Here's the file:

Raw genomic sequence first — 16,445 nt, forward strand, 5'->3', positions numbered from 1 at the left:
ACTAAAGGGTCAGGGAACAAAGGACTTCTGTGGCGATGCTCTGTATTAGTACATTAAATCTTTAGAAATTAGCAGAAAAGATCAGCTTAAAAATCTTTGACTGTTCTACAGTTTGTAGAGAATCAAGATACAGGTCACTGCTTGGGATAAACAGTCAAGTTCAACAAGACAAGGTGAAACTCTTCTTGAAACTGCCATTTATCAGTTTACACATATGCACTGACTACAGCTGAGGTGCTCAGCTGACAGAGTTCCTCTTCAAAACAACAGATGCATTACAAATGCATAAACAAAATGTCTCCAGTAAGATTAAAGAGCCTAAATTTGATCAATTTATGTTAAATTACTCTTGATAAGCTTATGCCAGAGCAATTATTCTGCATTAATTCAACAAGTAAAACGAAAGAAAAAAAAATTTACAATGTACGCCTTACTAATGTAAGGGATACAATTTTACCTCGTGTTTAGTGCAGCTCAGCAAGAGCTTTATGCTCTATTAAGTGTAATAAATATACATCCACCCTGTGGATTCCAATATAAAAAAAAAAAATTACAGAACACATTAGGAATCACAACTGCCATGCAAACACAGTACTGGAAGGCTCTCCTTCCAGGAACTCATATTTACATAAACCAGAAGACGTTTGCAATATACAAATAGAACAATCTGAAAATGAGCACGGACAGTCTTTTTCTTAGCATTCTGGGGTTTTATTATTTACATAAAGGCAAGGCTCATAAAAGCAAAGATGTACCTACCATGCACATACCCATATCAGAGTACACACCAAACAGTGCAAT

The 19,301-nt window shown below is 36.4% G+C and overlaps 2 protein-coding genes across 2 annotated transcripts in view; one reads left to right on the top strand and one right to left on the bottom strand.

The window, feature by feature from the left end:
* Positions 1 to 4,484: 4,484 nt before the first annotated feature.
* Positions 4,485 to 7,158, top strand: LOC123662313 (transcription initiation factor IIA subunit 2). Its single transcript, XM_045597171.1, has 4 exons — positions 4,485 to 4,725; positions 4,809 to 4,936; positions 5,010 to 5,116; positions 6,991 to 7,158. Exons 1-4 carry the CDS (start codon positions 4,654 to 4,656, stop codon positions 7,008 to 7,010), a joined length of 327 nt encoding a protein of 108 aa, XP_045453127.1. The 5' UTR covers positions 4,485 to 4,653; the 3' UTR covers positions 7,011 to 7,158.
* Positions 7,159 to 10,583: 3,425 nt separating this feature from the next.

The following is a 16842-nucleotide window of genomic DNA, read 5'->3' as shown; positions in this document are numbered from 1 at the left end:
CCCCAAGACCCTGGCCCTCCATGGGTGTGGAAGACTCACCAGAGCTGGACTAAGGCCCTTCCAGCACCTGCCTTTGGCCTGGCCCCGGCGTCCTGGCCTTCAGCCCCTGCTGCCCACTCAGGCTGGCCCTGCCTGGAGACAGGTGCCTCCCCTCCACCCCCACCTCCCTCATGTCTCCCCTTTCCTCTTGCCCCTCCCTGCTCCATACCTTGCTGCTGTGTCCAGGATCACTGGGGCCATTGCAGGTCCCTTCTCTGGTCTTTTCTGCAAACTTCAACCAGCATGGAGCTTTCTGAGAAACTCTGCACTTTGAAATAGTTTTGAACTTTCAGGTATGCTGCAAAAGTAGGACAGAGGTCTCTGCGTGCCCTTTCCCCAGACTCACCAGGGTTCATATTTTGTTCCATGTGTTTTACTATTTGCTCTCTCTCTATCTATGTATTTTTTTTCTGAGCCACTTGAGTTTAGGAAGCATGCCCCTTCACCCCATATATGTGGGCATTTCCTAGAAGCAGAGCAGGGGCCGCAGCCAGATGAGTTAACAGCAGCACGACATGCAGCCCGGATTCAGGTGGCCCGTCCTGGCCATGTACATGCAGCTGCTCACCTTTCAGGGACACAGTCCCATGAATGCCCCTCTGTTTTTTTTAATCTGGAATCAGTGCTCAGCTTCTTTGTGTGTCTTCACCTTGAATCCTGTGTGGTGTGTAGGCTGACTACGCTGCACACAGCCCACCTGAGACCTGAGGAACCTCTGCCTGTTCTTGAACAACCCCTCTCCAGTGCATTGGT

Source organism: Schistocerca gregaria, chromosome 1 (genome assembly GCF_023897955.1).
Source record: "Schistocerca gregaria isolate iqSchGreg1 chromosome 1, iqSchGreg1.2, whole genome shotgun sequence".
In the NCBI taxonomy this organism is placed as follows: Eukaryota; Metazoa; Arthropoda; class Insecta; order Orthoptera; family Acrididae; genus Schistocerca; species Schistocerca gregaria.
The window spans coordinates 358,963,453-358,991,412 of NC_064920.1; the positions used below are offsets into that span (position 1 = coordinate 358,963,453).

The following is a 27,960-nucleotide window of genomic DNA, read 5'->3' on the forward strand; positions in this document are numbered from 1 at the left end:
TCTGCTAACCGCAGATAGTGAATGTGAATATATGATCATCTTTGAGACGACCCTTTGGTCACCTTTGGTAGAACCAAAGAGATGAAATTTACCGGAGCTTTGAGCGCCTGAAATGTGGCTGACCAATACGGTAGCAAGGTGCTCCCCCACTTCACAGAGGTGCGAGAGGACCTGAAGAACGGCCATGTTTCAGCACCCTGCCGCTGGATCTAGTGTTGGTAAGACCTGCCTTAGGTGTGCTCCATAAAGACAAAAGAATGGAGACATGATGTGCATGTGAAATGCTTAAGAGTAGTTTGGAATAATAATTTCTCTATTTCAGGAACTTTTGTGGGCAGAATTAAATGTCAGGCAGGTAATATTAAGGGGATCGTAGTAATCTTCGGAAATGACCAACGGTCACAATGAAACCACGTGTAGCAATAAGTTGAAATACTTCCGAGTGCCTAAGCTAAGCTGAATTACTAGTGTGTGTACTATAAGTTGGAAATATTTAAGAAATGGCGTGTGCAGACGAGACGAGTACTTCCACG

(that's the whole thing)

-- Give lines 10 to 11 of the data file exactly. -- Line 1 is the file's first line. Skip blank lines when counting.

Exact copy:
Source organism: Schistocerca gregaria, chromosome 1 (genome assembly GCF_023897955.1).
Source record: "Schistocerca gregaria isolate iqSchGreg1 chromosome 1, iqSchGreg1.2, whole genome shotgun sequence".